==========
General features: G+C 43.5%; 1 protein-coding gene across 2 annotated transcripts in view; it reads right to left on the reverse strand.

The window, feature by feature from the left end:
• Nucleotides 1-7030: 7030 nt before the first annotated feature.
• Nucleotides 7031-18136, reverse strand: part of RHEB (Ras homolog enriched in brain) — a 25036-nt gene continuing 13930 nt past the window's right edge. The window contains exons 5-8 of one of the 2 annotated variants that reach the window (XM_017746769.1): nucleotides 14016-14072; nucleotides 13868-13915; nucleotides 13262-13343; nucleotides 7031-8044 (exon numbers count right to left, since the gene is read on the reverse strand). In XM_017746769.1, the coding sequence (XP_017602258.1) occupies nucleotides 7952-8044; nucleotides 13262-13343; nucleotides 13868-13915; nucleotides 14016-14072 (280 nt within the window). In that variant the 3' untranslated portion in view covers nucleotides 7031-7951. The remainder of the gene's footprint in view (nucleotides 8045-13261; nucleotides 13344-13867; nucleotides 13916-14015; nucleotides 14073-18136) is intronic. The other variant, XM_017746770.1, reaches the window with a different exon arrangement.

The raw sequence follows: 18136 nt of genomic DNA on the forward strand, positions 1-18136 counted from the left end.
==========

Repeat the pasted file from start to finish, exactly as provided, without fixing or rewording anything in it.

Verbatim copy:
General features: G+C 43.5%; 1 protein-coding gene across 2 annotated transcripts in view; it reads right to left on the reverse strand.

The window, feature by feature from the left end:
• Nucleotides 1-7030: 7030 nt before the first annotated feature.
• Nucleotides 7031-18136, reverse strand: part of RHEB (Ras homolog enriched in brain) — a 25036-nt gene continuing 13930 nt past the window's right edge. The window contains exons 5-8 of one of the 2 annotated variants that reach the window (XM_017746769.1): nucleotides 14016-14072; nucleotides 13868-13915; nucleotides 13262-13343; nucleotides 7031-8044 (exon numbers count right to left, since the gene is read on the reverse strand). In XM_017746769.1, the coding sequence (XP_017602258.1) occupies nucleotides 7952-8044; nucleotides 13262-13343; nucleotides 13868-13915; nucleotides 14016-14072 (280 nt within the window). In that variant the 3' untranslated portion in view covers nucleotides 7031-7951. The remainder of the gene's footprint in view (nucleotides 8045-13261; nucleotides 13344-13867; nucleotides 13916-14015; nucleotides 14073-18136) is intronic. The other variant, XM_017746770.1, reaches the window with a different exon arrangement.

The raw sequence follows: 18136 nt of genomic DNA on the forward strand, positions 1-18136 counted from the left end.